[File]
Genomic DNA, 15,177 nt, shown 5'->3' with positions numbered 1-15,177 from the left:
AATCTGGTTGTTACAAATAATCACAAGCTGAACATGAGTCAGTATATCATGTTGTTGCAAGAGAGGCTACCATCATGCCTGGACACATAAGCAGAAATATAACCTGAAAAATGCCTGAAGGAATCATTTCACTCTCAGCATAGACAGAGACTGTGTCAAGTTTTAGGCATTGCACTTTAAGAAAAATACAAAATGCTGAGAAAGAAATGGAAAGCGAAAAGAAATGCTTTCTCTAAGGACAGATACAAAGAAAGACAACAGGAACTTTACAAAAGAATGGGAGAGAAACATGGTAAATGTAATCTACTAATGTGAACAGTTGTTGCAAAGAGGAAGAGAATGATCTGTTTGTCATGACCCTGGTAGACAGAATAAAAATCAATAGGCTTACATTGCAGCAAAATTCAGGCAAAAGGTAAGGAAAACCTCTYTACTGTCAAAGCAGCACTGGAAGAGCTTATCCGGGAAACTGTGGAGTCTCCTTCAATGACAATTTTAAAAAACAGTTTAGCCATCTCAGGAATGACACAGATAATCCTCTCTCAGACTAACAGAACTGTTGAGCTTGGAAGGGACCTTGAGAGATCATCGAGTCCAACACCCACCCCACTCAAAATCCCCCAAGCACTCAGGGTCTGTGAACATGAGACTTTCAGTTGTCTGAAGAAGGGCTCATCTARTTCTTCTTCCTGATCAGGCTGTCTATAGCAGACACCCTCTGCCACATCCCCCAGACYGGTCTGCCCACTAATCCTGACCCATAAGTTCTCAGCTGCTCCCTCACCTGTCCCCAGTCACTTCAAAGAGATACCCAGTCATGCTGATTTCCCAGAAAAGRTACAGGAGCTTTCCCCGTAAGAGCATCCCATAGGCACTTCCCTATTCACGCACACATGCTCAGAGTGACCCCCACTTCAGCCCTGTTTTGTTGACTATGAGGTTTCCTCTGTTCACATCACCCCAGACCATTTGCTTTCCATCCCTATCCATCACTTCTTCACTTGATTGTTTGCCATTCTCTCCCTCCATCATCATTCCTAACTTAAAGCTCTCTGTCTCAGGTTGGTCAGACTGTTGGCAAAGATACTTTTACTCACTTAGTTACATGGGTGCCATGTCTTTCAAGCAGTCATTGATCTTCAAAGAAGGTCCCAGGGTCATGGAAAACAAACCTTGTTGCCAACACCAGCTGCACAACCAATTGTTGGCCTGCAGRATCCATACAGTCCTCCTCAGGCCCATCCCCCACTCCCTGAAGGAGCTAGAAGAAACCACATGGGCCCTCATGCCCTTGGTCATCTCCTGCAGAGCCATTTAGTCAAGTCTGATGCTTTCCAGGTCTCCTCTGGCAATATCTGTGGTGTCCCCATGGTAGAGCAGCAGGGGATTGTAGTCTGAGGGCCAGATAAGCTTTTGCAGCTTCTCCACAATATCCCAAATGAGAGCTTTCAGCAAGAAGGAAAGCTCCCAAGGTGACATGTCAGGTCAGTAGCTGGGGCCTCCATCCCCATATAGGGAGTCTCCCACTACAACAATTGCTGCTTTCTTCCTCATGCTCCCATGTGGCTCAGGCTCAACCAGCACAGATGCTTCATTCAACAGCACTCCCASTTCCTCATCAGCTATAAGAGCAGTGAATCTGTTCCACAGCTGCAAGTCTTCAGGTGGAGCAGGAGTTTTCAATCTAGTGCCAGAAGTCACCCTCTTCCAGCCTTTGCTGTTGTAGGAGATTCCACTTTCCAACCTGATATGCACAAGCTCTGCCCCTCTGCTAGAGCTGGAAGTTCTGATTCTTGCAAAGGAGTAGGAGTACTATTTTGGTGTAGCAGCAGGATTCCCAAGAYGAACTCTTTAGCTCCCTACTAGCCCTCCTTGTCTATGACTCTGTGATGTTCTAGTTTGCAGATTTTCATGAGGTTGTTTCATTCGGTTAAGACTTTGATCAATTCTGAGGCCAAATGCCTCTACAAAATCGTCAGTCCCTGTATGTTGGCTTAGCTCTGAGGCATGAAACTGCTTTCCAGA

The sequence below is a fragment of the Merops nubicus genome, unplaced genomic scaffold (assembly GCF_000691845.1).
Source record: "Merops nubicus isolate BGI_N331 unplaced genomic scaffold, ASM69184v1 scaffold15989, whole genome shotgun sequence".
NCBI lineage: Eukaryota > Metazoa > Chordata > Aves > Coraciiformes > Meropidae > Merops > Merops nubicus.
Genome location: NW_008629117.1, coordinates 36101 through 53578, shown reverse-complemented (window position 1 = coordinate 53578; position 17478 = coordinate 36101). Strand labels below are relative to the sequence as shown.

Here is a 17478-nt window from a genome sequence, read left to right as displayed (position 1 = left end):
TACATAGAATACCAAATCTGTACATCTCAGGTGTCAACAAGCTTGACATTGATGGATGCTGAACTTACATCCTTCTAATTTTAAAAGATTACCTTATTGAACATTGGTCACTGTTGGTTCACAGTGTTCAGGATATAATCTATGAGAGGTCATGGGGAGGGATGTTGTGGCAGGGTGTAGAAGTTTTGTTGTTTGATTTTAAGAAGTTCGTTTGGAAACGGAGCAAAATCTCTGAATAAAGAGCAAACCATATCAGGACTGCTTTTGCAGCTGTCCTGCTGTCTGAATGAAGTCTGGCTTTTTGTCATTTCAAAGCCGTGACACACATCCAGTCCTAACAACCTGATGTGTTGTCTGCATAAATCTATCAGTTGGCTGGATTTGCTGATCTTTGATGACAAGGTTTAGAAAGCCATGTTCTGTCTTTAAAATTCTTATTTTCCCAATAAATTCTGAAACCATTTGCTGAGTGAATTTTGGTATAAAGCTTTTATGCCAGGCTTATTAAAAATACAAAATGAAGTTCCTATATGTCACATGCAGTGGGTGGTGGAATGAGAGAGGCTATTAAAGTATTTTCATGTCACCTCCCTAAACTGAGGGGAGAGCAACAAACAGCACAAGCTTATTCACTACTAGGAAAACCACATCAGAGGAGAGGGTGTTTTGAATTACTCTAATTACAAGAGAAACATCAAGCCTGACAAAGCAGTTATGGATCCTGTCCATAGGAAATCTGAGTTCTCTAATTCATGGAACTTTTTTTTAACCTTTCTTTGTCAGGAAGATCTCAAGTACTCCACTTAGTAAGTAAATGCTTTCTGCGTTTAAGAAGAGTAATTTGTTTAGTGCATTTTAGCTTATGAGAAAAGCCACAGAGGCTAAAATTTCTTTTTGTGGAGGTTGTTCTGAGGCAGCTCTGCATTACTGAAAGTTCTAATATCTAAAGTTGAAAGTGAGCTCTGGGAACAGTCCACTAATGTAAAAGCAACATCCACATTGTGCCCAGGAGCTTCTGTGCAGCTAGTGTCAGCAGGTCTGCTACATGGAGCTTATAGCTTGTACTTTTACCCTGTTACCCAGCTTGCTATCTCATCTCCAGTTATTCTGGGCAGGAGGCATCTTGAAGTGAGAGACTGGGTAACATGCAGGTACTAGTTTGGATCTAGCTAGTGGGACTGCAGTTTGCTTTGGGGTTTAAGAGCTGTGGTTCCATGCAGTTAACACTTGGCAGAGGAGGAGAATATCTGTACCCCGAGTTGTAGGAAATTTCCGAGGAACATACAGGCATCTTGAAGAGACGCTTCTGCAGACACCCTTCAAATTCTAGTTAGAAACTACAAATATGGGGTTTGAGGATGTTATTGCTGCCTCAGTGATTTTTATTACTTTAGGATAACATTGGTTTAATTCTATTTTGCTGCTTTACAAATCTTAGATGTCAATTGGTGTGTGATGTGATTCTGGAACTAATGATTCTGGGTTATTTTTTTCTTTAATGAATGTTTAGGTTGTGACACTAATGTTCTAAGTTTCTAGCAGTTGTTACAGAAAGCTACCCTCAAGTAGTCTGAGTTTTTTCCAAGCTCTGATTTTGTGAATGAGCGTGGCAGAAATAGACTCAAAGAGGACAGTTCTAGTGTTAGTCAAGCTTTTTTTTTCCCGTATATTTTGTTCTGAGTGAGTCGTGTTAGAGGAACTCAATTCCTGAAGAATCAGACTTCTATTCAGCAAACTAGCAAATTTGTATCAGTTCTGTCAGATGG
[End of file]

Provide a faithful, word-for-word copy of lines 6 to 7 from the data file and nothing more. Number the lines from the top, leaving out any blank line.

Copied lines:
Genome location: NW_008629117.1, coordinates 36101 through 53578, shown reverse-complemented (window position 1 = coordinate 53578; position 17478 = coordinate 36101). Strand labels below are relative to the sequence as shown.

Here is a 17478-nt window from a genome sequence, read left to right as displayed (position 1 = left end):